It explains why a pebble and a piano fall at the same speed if dropped from the same roof, despite their different masses. It’s also a necessary first step toward describing the effects of gravity as curvature in spacetime. “It’s a very important cornerstone,” said physicist Ernst Rasel of the Leibniz University of Hannover in Germany. But, he added, the equivalence principle “is just a postulate — it’s not coming out of a law.” So of course, physicists have spent the past century trying to break it. [Wired]
Step 3 — Send it into Space?

The experiment didn’t find evidence that gravity acted differently on a quantum scale–but Rasel and his colleagues are justly proud of creating the experimental conditions that can test such a thing. Because this research created a robust little setup of these very special quantum mechanically behaving atoms, one possible next step would be to watch the atoms during an even longer amount of time in free fall, for example, in orbit around the Earth on the International Space Station.

Rasel is just happy that the experiment survived the first drop:
“I was very worried,” Rasel says of the moments before his team first dropped their experiment. “It was coming towards the end of a PhD thesis of a student,” he adds, explaining that it would have caused serious problems if anything went wrong. [Nature News]
Wired has a video of the experiment, here.
A Drop of Quantum Matter
Physics in the 20th century witnessed two major revolutions, relativity and quantum mechanics. General relativity relies on the equivalence principle. When an object in a gravitational field undergoes free fall, it is indistinguishable from the same object in an inertial reference frame—it acts as if it were weightless in outer space. A popular account of a free-fall environment was given by the thought experiment of "Einstein's elevator". General relativity is mainly formulated in terms of classical objects. On page 1540 of this issue, van Zoest et al. describe an intriguing experiment that brings together fundamentals of general relativity and quantum mechanics. They follow the evolution of a prototypical quantum object, a Bose-Einstein condensate (BEC), under free-fall conditions. The use of BECs in atom interferometers should allow for more sophisticated tests of general relativity.
Bose-Einstein Condensation in Microgravity
Albert Einstein’s insight that it is impossible to distinguish a local experiment in a "freely falling elevator" from one in free space led to the development of the theory of general relativity. The wave nature of matter manifests itself in a striking way in Bose-Einstein condensates, where millions of atoms lose their identity and can be described by a single macroscopic wave function. We combine these two topics and report the preparation and observation of a Bose-Einstein condensate during free fall in a 146-meter-tall evacuated drop tower. During the expansion over 1 second, the atoms form a giant coherent matter wave that is delocalized on a millimeter scale, which represents a promising source for matter-wave interferometry to test the universality of free fall with quantum matter.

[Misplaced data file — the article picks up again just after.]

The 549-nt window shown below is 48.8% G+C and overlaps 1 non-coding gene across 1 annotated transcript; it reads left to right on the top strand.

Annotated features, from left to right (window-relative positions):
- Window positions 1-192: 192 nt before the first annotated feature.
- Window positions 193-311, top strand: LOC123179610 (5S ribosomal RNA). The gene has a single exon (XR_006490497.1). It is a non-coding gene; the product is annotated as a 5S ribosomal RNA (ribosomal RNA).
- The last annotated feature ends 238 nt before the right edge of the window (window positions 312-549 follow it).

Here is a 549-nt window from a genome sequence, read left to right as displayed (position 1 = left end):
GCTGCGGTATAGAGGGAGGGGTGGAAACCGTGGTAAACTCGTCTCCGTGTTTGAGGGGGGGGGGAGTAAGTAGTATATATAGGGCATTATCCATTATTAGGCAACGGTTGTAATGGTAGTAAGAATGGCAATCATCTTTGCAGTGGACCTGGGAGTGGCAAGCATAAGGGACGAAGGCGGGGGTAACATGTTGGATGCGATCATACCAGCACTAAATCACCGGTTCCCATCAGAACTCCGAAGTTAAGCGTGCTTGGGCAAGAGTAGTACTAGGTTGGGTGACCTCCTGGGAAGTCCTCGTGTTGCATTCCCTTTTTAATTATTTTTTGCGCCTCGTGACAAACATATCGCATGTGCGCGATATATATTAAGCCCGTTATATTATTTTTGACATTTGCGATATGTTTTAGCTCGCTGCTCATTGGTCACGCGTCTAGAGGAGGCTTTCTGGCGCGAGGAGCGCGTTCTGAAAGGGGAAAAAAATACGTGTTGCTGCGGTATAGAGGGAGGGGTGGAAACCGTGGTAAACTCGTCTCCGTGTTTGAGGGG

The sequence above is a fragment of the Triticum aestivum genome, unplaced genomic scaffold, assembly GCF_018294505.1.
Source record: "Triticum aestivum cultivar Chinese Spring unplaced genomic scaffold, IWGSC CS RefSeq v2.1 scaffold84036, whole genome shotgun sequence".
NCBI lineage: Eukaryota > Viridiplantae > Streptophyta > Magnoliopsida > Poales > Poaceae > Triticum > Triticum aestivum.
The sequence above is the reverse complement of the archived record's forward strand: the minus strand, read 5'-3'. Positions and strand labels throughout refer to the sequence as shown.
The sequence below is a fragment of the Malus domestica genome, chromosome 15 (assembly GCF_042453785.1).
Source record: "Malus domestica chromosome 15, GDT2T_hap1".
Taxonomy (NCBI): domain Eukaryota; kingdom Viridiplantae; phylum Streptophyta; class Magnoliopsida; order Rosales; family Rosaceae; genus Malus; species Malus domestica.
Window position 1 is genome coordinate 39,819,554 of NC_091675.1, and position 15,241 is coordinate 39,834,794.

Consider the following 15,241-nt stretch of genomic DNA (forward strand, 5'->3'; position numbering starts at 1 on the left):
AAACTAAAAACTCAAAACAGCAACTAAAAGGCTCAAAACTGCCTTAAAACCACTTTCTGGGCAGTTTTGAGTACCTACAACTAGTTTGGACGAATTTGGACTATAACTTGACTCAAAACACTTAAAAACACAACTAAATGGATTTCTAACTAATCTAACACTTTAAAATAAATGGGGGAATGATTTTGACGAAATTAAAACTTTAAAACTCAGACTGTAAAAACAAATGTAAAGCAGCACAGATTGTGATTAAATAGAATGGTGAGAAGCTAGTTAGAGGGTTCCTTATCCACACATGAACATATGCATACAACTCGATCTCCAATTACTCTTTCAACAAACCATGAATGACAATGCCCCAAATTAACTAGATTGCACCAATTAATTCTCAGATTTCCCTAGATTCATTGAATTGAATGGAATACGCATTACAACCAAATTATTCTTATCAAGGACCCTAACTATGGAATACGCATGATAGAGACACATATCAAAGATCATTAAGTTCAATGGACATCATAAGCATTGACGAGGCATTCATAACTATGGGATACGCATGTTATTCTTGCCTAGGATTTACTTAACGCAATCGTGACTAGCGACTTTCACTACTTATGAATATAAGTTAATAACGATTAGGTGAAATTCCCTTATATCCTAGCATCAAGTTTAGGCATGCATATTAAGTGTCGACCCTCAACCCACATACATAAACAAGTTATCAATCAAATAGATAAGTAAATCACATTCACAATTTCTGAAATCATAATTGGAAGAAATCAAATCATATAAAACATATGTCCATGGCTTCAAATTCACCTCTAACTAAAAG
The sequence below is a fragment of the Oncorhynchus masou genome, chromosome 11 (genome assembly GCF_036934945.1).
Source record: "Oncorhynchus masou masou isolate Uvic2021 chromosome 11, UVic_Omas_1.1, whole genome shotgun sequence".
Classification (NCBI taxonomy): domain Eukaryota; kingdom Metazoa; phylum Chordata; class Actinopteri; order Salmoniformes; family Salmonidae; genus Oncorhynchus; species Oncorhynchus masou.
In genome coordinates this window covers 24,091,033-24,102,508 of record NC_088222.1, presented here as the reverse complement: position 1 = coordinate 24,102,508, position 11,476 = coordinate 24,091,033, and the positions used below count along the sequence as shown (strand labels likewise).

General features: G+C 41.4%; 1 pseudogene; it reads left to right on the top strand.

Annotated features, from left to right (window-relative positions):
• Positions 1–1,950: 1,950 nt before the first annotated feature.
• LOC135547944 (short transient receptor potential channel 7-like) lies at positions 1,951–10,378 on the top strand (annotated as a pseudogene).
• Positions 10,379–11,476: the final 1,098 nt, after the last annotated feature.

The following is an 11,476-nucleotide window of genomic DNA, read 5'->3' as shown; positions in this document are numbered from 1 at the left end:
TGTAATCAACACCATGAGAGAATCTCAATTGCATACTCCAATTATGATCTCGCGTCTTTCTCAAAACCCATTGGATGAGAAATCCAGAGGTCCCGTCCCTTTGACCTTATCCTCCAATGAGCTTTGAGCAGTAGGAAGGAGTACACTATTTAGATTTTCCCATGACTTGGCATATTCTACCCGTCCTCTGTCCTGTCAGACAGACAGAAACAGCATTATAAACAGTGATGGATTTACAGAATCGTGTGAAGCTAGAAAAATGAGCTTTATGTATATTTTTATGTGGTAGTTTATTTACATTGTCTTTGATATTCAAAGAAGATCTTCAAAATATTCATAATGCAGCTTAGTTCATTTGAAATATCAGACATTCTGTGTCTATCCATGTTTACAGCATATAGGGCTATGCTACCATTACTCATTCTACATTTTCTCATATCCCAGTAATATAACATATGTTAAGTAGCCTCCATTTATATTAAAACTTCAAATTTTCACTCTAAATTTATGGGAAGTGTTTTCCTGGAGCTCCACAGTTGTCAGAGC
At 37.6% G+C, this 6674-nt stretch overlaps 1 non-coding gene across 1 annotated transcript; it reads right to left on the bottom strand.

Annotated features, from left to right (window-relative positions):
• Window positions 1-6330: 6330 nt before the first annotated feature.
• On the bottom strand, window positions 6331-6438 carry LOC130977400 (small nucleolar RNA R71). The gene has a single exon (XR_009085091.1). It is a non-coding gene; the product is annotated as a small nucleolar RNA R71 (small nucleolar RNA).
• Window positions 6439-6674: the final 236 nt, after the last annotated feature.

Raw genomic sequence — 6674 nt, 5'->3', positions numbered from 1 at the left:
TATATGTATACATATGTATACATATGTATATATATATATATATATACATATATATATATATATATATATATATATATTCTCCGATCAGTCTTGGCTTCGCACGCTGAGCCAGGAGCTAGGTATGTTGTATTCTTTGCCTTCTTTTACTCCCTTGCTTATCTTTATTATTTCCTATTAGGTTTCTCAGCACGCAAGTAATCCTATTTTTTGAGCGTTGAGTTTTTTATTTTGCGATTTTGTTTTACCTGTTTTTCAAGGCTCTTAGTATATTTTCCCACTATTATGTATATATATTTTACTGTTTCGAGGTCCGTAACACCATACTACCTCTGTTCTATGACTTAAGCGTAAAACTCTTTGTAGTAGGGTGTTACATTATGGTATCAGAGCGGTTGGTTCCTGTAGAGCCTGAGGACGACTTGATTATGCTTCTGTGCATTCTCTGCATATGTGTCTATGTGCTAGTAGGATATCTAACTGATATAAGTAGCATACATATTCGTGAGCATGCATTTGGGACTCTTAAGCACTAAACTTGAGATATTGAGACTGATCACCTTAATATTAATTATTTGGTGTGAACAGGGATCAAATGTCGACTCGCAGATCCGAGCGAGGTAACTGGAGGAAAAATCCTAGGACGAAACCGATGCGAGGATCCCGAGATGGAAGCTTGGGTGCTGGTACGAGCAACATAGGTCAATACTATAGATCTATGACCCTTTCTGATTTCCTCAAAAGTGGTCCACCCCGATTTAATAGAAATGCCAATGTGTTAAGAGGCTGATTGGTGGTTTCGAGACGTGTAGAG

• Equivalence Principle
    • A little reflection will show that the law of the equality of the inertial and gravitational mass is equivalent to the assertion that the acceleration imparted to a body by a gravitational field is independent of the nature of the body. For Newton's equation of motion in a gravitational field, written out in full, it is:
      • (Inertial mass) * (Acceleration) = (Intensity of the gravitational field) * (Gravitational mass).

      It is only when there is numerical equality between the inertial and gravitational mass that the acceleration is independent of the nature of the body.

    – Albert Einstein

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MPQ: Quantum gas in free fall

Post by bystander » Tue Jun 22, 2010 5:53 pm

Quantum gas in free fall
Max Planck Institute of Quantum Optics | 22 June 2010
Physicists produce a Bose-Einstein condensate at zero gravity - a step towards extremely sensitive quantum sensors for gravitation

A sensitive measuring device must not be dropped - because this usually destroys the precision of the instrument. A team of researchers including scientists from the Max Planck Institute of Quantum Optics has done exactly this, however. And the researchers want to use this experience to make the measuring instrument even more sensitive.

The team, headed by physicists from the University of Hanover, dropped a piece of apparatus, in which they generated a weightless Bose-Einstein condensate (BEC), to the bottom of a drop tower at the University of Bremen. The particles in a BEC lose their individuality and can be considered to be a 'super-particle'. The researchers want to use such an ultra-cold quantum gas at zero gravity to construct a very sensitive measuring device for the Earth's gravitational field - in order to find deposits of minerals, and also to settle fundamental issues in physics. (Science, June 18, 2010)